In a win for animal rights activists, SeaWorld (SEAS) is making a big change to its killer whale performances.
As CEO Joel Manby said in an interview with Bloomberg, performances will now focus on animals’ natural tendencies rather than tricks they were taught in captivity. Instead of dancing, kissing, and posing, you’ll now be able to see them communicate with one another, beach themselves to hunt for food, and other things you would see them do in nature.
As SeaWorld implements new animal-friendly policies, it has decided to take a more educational approach. “Think of Discovery Channel, think of Nat Geo,” Manby said. “It’s entertaining because it’s fascinating, not because they’re jumping five at a time to wonderful scored music.”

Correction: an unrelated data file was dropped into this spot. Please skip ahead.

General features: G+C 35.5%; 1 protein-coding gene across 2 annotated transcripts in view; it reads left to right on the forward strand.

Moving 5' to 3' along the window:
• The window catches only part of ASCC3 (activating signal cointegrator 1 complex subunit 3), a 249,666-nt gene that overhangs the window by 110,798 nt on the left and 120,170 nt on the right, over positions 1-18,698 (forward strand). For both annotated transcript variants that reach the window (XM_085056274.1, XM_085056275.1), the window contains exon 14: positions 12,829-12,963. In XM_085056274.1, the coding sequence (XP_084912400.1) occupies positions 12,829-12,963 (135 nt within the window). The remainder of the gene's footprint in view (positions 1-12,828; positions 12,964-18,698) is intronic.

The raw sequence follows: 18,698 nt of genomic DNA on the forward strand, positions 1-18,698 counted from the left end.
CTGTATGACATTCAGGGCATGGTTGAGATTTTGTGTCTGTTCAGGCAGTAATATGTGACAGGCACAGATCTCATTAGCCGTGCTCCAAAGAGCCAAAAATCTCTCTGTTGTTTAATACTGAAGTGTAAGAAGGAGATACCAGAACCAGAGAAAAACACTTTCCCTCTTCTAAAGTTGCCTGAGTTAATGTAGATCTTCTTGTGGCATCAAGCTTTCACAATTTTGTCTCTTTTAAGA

Manby took the helm at SeaWorld last year in the seemingly never-ending Blackfish aftermath. He has overseen the park’s most substantial response to the 2013 documentary when it announced earlier this year that it has ended orca breeding, effectively phasing out their captivity at SeaWorld altogether.
The park also has plans to create additional attractions that showcase the whales as sea creatures rather than performers. It’s also debuting a Mako roller coaster at its Orlando park in June where you can learn about sharks as you wait in line.